Latest news of the FDA’s efforts to drag companies on the carpets for their claims on their product’s effect on health makes consumers think twice about what they buy—or buy into. The FDA is picking on pomegranates lately, discounting their claims that the fruit has a plaque reducing effect in the blood vessels. The targeted company, POM Wonderful, has invested 34 million into their scientific research on the health benefits of the pomegranate. In answer to the FDA, they supplied their clinical studies and results that showed that potassium, in which the fruit is rich, has been proven to lower blood pressure—now whether this is accomplished by removing plaque, reports haven’t said. Recent scrutiny by the FDA has also focused on the antioxidant claim of some teas—such as Lipton Green Tea. Really? Haven’t we all heard our whole lives about the benefits of tea—the antioxidants from the tea leaf? The FDA’s notice of some products seem to go hand in hand with sales—for example pomegranate products quadruple their success, and tea is up nearly 100% in sales over the past 5 years—could the increase in sales be related to how gullible people are? Or is it because they found the benefits touted by the company to ring true? It’s hard to say, but what is clear is that companies will be paying more attention to what is written, and how it is written, on the labels of their products.
One of the high FDA profile markets, nutritional supplements, have a tough time pleasing the FDA with their sales techniques. “Every product will try to capitalize on the most potential of their product—that’s just sales,” says the guys at superhealthcenter.com,” but they can’t go further than the physiologic effect of the ingredient—for example—a drug that is an antioxidant can destroy free radicals—free radicals can cause cancer—but it can’t be marketed as a cancer prevention supplement or treatment.” It’s tricky to market products based on benefits that can’t be overblown. Most companies will most likely attempt to stay under the radar with vague descriptions and little explanation to avoid drawing the unwanted attention of the FDA—unless their products really do what they claim. “When we choose products to offer our consumers, we look at what they claim they do, we look into it as well—if the companies have research to support the claim—then we are confident it is true-not misleading our customers. We have noticed some companies revamping their descriptions—and we wonder if it’s to avoid the heat of the FDA.”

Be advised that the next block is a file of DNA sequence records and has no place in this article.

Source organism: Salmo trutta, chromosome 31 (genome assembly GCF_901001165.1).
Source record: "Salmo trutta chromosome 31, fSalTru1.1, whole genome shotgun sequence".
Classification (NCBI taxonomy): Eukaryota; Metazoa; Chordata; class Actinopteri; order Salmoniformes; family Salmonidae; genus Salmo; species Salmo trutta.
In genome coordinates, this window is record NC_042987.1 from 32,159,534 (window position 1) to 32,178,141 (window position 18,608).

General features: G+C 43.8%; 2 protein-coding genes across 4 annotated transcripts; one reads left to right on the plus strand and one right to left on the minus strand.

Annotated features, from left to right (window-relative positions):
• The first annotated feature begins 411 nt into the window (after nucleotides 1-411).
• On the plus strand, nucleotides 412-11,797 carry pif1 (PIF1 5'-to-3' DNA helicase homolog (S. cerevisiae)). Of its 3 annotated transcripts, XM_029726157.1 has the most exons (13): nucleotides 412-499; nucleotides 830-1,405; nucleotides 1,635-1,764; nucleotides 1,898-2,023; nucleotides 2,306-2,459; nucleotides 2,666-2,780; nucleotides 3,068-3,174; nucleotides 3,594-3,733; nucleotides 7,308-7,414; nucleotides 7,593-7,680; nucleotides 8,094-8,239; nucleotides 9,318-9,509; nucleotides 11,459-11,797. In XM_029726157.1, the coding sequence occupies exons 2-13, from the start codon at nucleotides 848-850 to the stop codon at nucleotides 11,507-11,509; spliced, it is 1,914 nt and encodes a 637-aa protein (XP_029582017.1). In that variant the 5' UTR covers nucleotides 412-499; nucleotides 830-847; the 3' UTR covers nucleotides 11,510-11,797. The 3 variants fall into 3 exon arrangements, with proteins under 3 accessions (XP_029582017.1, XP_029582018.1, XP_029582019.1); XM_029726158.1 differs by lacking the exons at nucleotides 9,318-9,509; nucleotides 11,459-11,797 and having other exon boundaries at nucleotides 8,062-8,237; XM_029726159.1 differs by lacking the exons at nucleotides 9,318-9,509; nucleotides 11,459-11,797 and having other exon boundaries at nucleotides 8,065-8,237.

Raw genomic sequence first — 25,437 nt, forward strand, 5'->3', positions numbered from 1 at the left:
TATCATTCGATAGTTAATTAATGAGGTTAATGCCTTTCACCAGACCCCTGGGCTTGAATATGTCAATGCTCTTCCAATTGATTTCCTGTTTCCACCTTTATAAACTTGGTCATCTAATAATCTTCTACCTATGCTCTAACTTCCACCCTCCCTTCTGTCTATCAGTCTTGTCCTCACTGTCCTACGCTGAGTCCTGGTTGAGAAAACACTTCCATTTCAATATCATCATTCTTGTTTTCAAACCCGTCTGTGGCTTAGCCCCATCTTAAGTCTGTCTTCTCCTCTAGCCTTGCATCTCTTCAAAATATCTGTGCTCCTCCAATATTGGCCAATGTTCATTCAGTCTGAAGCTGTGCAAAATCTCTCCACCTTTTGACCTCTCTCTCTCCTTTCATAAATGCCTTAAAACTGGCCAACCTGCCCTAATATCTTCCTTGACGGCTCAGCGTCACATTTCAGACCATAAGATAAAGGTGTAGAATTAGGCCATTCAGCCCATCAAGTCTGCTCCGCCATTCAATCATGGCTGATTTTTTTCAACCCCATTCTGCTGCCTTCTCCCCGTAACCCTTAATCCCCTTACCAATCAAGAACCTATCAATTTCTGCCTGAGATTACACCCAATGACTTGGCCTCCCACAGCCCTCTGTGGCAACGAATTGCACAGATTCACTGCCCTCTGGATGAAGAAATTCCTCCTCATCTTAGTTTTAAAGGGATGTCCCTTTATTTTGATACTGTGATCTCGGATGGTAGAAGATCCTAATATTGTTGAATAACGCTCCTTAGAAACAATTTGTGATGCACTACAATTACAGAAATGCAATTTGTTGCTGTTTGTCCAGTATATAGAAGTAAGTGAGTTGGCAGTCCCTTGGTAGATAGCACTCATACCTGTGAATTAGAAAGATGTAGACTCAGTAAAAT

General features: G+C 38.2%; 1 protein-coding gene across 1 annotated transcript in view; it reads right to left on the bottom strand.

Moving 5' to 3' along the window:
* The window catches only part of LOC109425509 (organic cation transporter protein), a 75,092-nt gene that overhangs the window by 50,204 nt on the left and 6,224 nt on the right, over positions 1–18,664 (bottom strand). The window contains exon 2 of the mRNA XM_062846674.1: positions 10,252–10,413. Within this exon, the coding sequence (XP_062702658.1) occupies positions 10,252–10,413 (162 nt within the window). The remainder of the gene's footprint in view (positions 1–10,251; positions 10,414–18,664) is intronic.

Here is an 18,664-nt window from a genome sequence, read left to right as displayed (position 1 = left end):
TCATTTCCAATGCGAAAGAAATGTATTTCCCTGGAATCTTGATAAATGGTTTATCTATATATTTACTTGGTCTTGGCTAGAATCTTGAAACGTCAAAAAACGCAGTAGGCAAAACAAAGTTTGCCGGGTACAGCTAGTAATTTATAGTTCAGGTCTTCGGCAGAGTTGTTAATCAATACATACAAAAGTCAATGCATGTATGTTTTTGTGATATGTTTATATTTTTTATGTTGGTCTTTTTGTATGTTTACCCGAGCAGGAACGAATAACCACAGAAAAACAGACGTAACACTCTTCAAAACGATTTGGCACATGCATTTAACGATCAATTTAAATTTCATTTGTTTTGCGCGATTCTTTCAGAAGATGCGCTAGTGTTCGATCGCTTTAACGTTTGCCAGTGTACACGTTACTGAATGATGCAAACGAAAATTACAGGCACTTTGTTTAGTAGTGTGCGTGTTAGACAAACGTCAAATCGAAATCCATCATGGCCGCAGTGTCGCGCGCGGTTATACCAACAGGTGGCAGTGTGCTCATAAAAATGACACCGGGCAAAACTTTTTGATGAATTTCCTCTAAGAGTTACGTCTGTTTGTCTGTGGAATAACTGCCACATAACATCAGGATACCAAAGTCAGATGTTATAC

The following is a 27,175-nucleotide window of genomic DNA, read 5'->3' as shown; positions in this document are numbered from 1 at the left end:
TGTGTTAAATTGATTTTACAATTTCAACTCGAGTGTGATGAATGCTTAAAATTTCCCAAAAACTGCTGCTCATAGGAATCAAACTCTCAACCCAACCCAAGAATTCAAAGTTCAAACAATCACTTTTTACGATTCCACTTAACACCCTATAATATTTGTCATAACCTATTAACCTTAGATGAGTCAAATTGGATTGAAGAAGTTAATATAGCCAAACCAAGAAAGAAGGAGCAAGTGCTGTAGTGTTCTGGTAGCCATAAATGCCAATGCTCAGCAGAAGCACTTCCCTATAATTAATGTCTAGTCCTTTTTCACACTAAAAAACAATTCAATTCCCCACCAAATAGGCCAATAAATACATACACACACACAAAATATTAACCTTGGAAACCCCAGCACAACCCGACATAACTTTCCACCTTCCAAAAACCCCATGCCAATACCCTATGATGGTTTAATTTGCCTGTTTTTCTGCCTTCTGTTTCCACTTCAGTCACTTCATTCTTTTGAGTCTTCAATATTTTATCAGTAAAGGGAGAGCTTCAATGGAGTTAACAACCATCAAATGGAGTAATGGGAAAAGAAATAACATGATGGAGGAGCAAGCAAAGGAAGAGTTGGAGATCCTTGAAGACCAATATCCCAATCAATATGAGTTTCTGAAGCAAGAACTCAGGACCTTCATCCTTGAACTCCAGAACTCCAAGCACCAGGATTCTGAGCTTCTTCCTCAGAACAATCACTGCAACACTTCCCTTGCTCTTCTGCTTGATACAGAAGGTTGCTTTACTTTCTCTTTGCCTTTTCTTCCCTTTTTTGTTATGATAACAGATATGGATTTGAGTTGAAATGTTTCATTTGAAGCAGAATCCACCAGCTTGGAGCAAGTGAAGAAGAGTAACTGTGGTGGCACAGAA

So, in a nutshell, the companies that continue to promote their products benefits despite the crackdown by the FDA, are most likely products with legit ingredients, clinical research, and scientific support; the ones that give a brief, uninvolved overview with no specific explanation on how or what the product does —that’s to keep the FDA away--you may want to stay away as well.
More information can be found at superhealthcenter.com.
FDA'S ATTACK ON POMEGRANATES!